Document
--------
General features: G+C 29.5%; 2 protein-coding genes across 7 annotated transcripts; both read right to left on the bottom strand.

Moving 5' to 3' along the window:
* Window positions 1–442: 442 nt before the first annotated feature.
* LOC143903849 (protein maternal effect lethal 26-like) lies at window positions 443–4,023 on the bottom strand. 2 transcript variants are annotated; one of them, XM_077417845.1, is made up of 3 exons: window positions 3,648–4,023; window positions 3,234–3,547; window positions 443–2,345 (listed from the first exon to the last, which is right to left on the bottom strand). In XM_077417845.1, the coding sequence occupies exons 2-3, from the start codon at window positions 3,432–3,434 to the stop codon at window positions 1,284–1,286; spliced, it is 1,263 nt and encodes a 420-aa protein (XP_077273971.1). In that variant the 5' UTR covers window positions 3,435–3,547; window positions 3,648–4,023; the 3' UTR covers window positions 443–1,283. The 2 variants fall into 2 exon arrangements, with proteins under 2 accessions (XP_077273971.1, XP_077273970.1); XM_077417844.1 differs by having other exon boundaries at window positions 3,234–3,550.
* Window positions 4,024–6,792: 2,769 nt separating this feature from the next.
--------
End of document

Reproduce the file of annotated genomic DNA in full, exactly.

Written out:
General features: G+C 29.5%; 2 protein-coding genes across 7 annotated transcripts; both read right to left on the bottom strand.

Moving 5' to 3' along the window:
* Window positions 1–442: 442 nt before the first annotated feature.
* LOC143903849 (protein maternal effect lethal 26-like) lies at window positions 443–4,023 on the bottom strand. 2 transcript variants are annotated; one of them, XM_077417845.1, is made up of 3 exons: window positions 3,648–4,023; window positions 3,234–3,547; window positions 443–2,345 (listed from the first exon to the last, which is right to left on the bottom strand). In XM_077417845.1, the coding sequence occupies exons 2-3, from the start codon at window positions 3,432–3,434 to the stop codon at window positions 1,284–1,286; spliced, it is 1,263 nt and encodes a 420-aa protein (XP_077273971.1). In that variant the 5' UTR covers window positions 3,435–3,547; window positions 3,648–4,023; the 3' UTR covers window positions 443–1,283. The 2 variants fall into 2 exon arrangements, with proteins under 2 accessions (XP_077273971.1, XP_077273970.1); XM_077417844.1 differs by having other exon boundaries at window positions 3,234–3,550.
* Window positions 4,024–6,792: 2,769 nt separating this feature from the next.